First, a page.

A BRIEF LOOK at a map of the Eastern Mediterranean Sea demonstrates the proximity of Athens, the site of the upcoming Summer Olympics, to the Middle East hot spots. So, will security concerns affect the number and size of corporate hospitality events that always accompany a high-profile sporting event such as the summer games?
There has been plenty of talk about companies staying away from the quadrennial event, says Rana Kardestuncer, director of event and sponsorship marketing for the Carlson Marketing Group, Minneapolis. Carlson will manage the guest hospitality program for Eastman Kodak Co., one of the major sponsors for the Athens games.
Kardestuncer believes, however, that few companies have decided against bringing clients and employees to the games, particularly if the company has invested in a sponsorship. “If you are a sponsor and you've invested in the games, then you are going,” she says. In the case of Kodak, Carlson is managing a program that will include hundreds of attendees.
Steve Woodward, who covers the Olympics beat for Sports Business Journal, says there appears to be a mixed message from the corporate world regarding the upcoming games. During a recent sponsor luncheon that Woodward attended, one high-profile sponsor indicated that it was looking for more room availability in Athens because there has been more demand than the sponsor can accommodate. But another reported that 5 percent of its corporate guest list, after having initially accepted invitations to Athens, has since decided against going.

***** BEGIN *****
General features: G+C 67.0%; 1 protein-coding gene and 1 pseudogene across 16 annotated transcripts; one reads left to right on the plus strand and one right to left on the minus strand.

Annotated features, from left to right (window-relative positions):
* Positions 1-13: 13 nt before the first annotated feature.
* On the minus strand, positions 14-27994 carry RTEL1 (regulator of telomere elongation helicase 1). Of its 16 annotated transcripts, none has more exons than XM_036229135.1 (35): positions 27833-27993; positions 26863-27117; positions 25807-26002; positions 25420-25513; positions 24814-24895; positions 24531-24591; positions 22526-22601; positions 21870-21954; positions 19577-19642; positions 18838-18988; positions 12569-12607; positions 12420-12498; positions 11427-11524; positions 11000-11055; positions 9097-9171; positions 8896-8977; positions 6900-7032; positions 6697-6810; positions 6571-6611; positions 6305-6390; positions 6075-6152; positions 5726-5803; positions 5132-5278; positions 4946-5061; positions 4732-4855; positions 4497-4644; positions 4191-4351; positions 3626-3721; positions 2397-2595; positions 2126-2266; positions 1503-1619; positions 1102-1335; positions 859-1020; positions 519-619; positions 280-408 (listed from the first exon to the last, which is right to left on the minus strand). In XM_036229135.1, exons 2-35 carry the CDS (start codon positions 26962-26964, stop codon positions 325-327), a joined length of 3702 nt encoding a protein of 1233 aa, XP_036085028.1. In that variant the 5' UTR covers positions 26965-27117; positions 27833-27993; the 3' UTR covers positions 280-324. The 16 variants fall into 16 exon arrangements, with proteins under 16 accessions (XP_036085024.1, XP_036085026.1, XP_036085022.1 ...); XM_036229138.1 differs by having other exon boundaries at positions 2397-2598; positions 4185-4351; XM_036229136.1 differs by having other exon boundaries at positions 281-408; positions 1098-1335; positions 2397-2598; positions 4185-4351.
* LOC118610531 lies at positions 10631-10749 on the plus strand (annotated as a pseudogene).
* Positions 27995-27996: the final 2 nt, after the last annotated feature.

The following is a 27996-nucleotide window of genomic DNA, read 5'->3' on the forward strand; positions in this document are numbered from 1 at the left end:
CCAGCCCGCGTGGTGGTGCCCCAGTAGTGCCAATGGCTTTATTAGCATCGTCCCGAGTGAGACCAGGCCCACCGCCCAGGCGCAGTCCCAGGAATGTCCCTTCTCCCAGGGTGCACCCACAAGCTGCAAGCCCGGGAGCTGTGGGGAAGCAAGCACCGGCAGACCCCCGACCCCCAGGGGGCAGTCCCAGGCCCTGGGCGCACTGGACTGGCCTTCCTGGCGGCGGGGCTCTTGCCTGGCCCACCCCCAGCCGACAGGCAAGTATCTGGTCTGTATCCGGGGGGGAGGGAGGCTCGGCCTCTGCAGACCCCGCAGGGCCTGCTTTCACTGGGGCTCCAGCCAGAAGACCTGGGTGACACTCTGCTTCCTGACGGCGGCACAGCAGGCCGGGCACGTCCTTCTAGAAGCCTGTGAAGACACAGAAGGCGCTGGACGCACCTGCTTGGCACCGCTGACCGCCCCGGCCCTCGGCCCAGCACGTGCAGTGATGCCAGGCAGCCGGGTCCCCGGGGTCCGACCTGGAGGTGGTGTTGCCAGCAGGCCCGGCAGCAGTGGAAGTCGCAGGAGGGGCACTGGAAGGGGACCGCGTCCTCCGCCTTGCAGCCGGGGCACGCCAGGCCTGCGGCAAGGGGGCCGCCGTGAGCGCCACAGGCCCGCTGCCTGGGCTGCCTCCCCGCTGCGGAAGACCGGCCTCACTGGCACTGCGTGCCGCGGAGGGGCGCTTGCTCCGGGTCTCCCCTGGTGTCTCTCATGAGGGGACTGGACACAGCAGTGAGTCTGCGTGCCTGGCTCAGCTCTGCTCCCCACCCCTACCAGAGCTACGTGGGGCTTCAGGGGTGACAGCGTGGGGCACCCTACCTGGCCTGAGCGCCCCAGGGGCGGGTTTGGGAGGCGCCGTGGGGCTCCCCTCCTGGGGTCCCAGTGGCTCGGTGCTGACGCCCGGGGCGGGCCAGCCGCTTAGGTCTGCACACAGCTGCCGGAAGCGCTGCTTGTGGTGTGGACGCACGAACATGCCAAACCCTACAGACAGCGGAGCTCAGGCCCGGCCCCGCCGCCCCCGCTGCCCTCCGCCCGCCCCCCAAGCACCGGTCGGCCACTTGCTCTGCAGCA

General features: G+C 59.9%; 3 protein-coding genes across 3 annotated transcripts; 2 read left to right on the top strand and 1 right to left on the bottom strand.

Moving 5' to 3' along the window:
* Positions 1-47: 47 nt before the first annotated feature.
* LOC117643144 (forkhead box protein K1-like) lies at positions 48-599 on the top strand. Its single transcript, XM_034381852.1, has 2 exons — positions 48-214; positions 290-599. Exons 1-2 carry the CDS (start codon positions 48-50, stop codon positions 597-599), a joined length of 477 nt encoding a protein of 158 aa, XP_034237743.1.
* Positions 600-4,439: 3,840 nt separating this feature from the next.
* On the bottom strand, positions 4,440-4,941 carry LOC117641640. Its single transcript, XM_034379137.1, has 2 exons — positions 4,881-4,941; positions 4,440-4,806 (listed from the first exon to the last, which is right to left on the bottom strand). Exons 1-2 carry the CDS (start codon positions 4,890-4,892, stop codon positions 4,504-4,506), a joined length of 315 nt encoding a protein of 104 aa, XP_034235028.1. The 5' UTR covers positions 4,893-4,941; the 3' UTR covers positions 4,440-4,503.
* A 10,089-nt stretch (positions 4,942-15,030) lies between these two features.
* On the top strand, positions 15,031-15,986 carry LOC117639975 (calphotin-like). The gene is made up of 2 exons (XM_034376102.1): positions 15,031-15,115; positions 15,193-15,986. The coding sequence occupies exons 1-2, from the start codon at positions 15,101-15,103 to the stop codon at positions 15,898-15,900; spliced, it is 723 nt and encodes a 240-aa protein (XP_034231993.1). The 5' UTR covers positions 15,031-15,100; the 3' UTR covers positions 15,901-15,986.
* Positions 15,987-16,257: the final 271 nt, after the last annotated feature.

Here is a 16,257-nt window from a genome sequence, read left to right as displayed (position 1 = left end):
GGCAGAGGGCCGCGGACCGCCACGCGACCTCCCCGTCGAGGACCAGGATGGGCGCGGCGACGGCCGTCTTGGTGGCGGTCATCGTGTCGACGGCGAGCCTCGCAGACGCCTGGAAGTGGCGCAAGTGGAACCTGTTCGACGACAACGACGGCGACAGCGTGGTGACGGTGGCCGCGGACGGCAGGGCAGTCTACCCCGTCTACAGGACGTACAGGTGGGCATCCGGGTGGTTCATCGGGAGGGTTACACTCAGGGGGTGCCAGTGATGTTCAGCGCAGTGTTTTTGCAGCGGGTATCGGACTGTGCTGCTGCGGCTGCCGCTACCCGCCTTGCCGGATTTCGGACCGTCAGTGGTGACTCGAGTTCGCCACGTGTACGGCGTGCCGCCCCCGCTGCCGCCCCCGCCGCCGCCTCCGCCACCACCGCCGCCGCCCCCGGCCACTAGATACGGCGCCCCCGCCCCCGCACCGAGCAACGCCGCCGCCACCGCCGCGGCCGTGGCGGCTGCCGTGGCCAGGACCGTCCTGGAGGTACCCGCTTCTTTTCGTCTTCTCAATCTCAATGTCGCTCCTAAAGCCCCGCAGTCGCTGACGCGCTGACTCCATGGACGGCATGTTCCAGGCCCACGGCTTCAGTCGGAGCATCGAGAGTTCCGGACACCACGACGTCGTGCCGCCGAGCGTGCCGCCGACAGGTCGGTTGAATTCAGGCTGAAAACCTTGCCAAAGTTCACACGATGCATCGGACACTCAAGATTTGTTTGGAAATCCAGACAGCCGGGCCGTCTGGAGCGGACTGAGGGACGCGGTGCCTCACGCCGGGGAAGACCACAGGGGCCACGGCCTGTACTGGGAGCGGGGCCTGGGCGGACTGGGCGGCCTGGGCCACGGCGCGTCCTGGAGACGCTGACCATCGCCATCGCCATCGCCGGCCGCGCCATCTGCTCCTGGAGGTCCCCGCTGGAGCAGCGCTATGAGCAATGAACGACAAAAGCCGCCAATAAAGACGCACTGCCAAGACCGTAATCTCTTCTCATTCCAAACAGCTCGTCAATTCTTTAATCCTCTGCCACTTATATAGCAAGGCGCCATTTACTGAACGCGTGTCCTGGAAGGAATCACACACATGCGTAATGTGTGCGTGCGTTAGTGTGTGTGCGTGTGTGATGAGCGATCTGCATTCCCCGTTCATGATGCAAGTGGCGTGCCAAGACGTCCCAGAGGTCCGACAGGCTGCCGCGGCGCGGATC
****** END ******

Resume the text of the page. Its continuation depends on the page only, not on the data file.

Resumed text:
There does seem to be anecdotal evidence that security concerns might have a tangible effect on corporate events at the Athens Olympics.
In April, Sports Business Journal published a poll taken by Turnkey Sports in which 30 percent of the more than 400 senior-level sports industry executives polled said that even if they had the opportunity, they would not take clients and guests to the Olympic games because of security concerns.
The Logistics Factor
Woodward, who has been covering the Olympics since 1986, believes that while there is some concern among corporate executives about security, there may be another factor to consider: logistics. “At the end of the day, they [companies] may be more concerned about whether their people will be inconvenienced,” he observes. “There could be organizational flaws that cause a lot of frustration and aggravation.”
Kardestuncer acknowledges that while the Athens Organizing Committee “has been extremely capable, Athens from a logistics standpoint has been difficult.” She says that Carlson has been preparing contingency plans for a variety of logistical nightmares. “For example, transportation is a big issue,” she says. “There's a lot we can't control.
“But what we can do is educate our drivers on the layout of the city … on the several different routes you can take to venues. We are trying to control as much as we can.”
Kardestuncer and Woodward agree that Athens in many ways is a more difficult sell than previous venues such as Sydney.
“There was a lot of appeal in Sydney,” Kardestuncer says. “American companies choose Australia as a destination anyway because of its sheer beauty and the language.” Athens, on the other hand, suggests Woodward, has more limited appeal for corporate hospitality planners. “I think you may see a lot of companies bring waves of hospitality guests in but spend a limited amount of time,” he says. “My own theory is you may see them hit an [Olympic] event or two, head off to an island of their choice, and then head home.”